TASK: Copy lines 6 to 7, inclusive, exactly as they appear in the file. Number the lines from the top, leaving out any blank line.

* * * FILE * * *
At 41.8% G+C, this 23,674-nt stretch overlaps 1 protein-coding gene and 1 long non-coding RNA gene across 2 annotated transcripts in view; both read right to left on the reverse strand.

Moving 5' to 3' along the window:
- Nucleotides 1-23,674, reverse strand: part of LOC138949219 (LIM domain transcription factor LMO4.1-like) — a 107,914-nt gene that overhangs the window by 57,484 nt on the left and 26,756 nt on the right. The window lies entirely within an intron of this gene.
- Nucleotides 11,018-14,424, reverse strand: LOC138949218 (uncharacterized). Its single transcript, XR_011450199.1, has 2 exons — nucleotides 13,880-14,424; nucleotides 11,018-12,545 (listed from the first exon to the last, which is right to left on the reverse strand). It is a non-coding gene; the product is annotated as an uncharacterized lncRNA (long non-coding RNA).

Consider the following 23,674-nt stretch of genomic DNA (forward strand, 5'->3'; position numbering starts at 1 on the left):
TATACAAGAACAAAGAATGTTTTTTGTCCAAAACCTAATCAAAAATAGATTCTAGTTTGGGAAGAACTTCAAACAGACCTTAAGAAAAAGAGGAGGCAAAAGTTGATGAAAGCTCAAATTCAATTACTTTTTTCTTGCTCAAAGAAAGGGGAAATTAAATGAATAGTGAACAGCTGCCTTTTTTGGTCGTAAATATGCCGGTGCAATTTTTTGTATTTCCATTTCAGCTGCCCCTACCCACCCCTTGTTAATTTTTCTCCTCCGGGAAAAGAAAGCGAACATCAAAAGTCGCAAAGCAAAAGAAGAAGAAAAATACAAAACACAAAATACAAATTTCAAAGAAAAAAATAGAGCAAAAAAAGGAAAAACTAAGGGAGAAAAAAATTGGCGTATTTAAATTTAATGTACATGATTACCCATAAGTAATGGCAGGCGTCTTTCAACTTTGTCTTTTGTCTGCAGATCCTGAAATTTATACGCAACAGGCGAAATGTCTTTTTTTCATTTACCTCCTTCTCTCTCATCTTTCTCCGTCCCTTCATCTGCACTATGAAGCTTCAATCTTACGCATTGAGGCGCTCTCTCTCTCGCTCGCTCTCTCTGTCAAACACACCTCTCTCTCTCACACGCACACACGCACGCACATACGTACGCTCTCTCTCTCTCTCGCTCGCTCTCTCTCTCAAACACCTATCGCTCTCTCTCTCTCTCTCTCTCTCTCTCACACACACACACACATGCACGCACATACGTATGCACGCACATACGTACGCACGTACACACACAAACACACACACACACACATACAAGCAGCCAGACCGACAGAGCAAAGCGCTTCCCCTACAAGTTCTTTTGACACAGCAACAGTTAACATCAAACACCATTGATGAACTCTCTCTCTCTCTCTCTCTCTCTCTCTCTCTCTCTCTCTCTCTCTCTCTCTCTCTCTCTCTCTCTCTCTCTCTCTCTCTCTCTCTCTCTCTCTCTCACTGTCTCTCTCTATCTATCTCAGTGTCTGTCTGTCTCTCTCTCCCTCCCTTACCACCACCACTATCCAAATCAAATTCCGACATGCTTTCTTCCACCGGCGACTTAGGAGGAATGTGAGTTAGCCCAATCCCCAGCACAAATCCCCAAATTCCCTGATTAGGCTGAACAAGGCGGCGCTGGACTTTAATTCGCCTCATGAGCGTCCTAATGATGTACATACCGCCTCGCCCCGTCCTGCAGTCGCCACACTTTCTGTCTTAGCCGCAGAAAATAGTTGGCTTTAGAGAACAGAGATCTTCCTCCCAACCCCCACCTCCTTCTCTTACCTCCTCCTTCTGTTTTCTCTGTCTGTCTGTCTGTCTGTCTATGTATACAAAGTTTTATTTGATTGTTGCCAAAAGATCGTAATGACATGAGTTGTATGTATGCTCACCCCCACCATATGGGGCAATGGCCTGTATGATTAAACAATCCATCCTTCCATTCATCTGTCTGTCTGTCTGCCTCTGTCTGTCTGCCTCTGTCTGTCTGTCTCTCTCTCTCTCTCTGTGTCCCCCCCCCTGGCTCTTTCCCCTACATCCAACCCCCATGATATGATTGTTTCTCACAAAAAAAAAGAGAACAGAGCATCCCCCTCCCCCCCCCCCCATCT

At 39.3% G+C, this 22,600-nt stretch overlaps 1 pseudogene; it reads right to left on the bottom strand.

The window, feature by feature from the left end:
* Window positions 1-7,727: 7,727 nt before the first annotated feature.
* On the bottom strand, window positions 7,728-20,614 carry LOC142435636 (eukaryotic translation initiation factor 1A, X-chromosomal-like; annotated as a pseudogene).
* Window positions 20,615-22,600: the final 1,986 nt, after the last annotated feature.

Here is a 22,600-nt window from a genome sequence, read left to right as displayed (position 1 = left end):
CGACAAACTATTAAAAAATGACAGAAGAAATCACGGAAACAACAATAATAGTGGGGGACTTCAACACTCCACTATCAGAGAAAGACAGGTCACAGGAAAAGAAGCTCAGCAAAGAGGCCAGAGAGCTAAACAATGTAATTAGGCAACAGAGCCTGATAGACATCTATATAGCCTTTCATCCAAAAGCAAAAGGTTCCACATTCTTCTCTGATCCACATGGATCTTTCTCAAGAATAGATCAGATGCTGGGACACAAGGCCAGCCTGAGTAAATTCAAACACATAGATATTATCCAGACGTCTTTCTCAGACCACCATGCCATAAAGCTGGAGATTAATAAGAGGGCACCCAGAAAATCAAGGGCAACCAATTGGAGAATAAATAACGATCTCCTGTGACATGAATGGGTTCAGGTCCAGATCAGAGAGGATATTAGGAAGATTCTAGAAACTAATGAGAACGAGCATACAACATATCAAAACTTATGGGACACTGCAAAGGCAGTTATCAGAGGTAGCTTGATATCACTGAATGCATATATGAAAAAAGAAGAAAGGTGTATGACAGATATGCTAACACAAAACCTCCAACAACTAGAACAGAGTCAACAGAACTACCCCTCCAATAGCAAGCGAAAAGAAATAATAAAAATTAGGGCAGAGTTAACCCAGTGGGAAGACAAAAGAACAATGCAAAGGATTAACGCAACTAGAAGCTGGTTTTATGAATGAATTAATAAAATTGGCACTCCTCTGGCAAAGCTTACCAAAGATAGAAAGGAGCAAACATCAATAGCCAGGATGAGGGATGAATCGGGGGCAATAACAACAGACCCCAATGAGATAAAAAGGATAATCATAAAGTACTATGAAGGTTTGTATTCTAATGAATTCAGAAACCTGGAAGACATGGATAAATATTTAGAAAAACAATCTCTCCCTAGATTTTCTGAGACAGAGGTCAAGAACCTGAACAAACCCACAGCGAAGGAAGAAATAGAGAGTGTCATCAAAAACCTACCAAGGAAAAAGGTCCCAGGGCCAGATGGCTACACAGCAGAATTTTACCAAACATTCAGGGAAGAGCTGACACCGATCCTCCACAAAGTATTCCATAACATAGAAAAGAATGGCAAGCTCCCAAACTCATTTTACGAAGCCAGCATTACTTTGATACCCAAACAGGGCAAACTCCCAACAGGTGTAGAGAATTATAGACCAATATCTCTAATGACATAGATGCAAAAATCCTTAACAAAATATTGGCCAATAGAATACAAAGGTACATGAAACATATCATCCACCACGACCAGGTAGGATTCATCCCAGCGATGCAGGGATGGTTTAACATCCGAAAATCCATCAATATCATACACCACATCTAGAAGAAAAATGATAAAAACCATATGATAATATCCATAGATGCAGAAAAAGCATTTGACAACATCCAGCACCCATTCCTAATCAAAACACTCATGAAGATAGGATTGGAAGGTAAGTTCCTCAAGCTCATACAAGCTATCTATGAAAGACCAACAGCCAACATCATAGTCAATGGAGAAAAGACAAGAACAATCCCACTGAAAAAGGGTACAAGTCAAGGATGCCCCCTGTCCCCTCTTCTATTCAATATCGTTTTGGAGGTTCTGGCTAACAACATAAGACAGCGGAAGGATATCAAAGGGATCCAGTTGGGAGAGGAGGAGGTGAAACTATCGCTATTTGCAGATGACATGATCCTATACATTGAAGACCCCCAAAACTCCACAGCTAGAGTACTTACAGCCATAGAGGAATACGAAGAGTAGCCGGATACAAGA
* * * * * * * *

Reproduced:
TATACAAGAACAAAGAATGTTTTTTGTCCAAAACCTAATCAAAAATAGATTCTAGTTTGGGAAGAACTTCAAACAGACCTTAAGAAAAAGAGGAGGCAAAAGTTGATGAAAGCTCAAATTCAATTACTTTTTTCTTGCTCAAAGAAAGGGGAAATTAAATGAATAGTGAACAGCTGCCTTTTTTGGTCGTAAATATGCCGGTGCAATTTTTTGTATTTCCATTTCAGCTGCCCCTACCCACCCCTTGTTAATTTTTCTCCTCCGGGAAAAGAAAGCGAACATCAAAAGTCGCAAAGCAAAAGAAGAAGAAAAATACAAAACACAAAATACAAATTTCAAAGAAAAAAATAGAGCAAAAAAAGGAAAAACTAAGGGAGAAAAAAATTGGCGTATTTAAATTTAATGTACATGATTACCCATAAGTAATGGCAGGCGTCTTTCAACTTTGTCTTTTGTCTGCAGATCCTGAAATTTATACGCAACAGGCGAAATGTCTTTTTTTCATTTACCTCCTTCTCTCTCATCTTTCTCCGTCCCTTCATCTGCACTATGAAGCTTCAATCTTACGCATTGAGGCGCTCTCTCTCTCGCTCGCTCTCTCTGTCAAACACACCTCTCTCTCTCACACGCACACACGCACGCACATACGTACGCTCTCTCTCTCTCTCGCTCGCTCTCTCTCTCAAACACCTATCGCTCTCTCTCTCTCTCTCTCTCTCTCTCACACACACACACACATGCACGCACATACGTATGCACGCACATACGTACGCACGTACACACACAAACACACACACACACACATACAAGCAGCCAGACCGACAGAGCAAAGCGCTTCCCCTACAAGTTCTTTTGACACAGCAACAGTTAACATCAAACACCATTGATGAACTCTCTCTCTCTCTCTCTCTCTCTCTCTCTCTCTCTCTCTCTCTCTCTCTCTCTCTCTCTCTCTCTCTCTCTCTCTCTCTCTCTCTCTCTCTCTCTCACTGTCTCTCTCTATCTATCTCAGTGTCTGTCTGTCTCTCTCTCCCTCCCTTACCACCACCACTATCCAAATCAAATTCCGACATGCTTTCTTCCACCGGCGACTTAGGAGGAATGTGAGTTAGCCCAATCCCCAGCACAAATCCCCAAATTCCCTGATTAGGCTGAACAAGGCGGCGCTGGACTTTAATTCGCCTCATGAGCGTCCTAATGATGTACATACCGCCTCGCCCCGTCCTGCAGTCGCCACACTTTCTGTCTTAGCCGCAGAAAATAGTTGGCTTTAGAGAACAGAGATCTTCCTCCCAACCCCCACCTCCTTCTCTTACCTCCTCCTTCTGTTTTCTCTGTCTGTCTGTCTGTCTGTCTATGTATACAAAGTTTTATTTGATTGTTGCCAAAAGATCGTAATGACATGAGTTGTATGTATGCTCACCCCCACCATATGGGGCAATGGCCTGTATGATTAAACAATCCATCCTTCCATTCATCTGTCTGTCTGTCTGCCTCTGTCTGTCTGCCTCTGTCTGTCTGTCTCTCTCTCTCTCTCTGTGTCCCCCCCCCTGGCTCTTTCCCCTACATCCAACCCCCATGATATGATTGTTTCTCACAAAAAAAAAGAGAACAGAGCATCCCCCTCCCCCCCCCCCCATCT

At 39.3% G+C, this 22,600-nt stretch overlaps 1 pseudogene; it reads right to left on the bottom strand.